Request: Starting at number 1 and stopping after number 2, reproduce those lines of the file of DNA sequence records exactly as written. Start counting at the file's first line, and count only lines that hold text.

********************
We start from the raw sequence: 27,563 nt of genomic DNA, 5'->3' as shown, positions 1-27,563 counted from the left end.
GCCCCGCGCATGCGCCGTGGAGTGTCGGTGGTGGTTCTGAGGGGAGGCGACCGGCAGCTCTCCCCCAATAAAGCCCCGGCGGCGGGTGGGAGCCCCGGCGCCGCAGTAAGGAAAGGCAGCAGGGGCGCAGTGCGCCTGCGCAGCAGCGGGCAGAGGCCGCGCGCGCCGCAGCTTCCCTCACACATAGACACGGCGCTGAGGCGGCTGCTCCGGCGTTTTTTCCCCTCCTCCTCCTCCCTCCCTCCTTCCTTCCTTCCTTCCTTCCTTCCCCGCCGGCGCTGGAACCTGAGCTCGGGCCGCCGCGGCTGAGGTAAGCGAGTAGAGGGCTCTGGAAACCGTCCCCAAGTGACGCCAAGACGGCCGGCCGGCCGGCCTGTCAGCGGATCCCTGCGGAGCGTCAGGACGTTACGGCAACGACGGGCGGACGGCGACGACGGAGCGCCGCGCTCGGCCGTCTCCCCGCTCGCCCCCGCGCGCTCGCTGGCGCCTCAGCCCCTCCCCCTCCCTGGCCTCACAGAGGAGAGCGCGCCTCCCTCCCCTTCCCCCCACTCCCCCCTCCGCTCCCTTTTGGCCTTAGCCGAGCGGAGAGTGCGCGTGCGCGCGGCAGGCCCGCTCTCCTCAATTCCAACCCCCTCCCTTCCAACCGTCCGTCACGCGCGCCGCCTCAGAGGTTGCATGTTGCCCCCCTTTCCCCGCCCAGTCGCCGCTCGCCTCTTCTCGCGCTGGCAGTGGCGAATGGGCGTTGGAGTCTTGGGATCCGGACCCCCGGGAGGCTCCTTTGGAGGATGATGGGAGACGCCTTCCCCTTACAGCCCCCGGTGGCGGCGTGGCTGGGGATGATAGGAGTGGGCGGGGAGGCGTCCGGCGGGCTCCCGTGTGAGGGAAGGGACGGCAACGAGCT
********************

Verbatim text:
We start from the raw sequence: 27,563 nt of genomic DNA, 5'->3' as shown, positions 1-27,563 counted from the left end.
GCCCCGCGCATGCGCCGTGGAGTGTCGGTGGTGGTTCTGAGGGGAGGCGACCGGCAGCTCTCCCCCAATAAAGCCCCGGCGGCGGGTGGGAGCCCCGGCGCCGCAGTAAGGAAAGGCAGCAGGGGCGCAGTGCGCCTGCGCAGCAGCGGGCAGAGGCCGCGCGCGCCGCAGCTTCCCTCACACATAGACACGGCGCTGAGGCGGCTGCTCCGGCGTTTTTTCCCCTCCTCCTCCTCCCTCCCTCCTTCCTTCCTTCCTTCCTTCCTTCCCCGCCGGCGCTGGAACCTGAGCTCGGGCCGCCGCGGCTGAGGTAAGCGAGTAGAGGGCTCTGGAAACCGTCCCCAAGTGACGCCAAGACGGCCGGCCGGCCGGCCTGTCAGCGGATCCCTGCGGAGCGTCAGGACGTTACGGCAACGACGGGCGGACGGCGACGACGGAGCGCCGCGCTCGGCCGTCTCCCCGCTCGCCCCCGCGCGCTCGCTGGCGCCTCAGCCCCTCCCCCTCCCTGGCCTCACAGAGGAGAGCGCGCCTCCCTCCCCTTCCCCCCACTCCCCCCTCCGCTCCCTTTTGGCCTTAGCCGAGCGGAGAGTGCGCGTGCGCGCGGCAGGCCCGCTCTCCTCAATTCCAACCCCCTCCCTTCCAACCGTCCGTCACGCGCGCCGCCTCAGAGGTTGCATGTTGCCCCCCTTTCCCCGCCCAGTCGCCGCTCGCCTCTTCTCGCGCTGGCAGTGGCGAATGGGCGTTGGAGTCTTGGGATCCGGACCCCCGGGAGGCTCCTTTGGAGGATGATGGGAGACGCCTTCCCCTTACAGCCCCCGGTGGCGGCGTGGCTGGGGATGATAGGAGTGGGCGGGGAGGCGTCCGGCGGGCTCCCGTGTGAGGGAAGGGACGGCAACGAGCT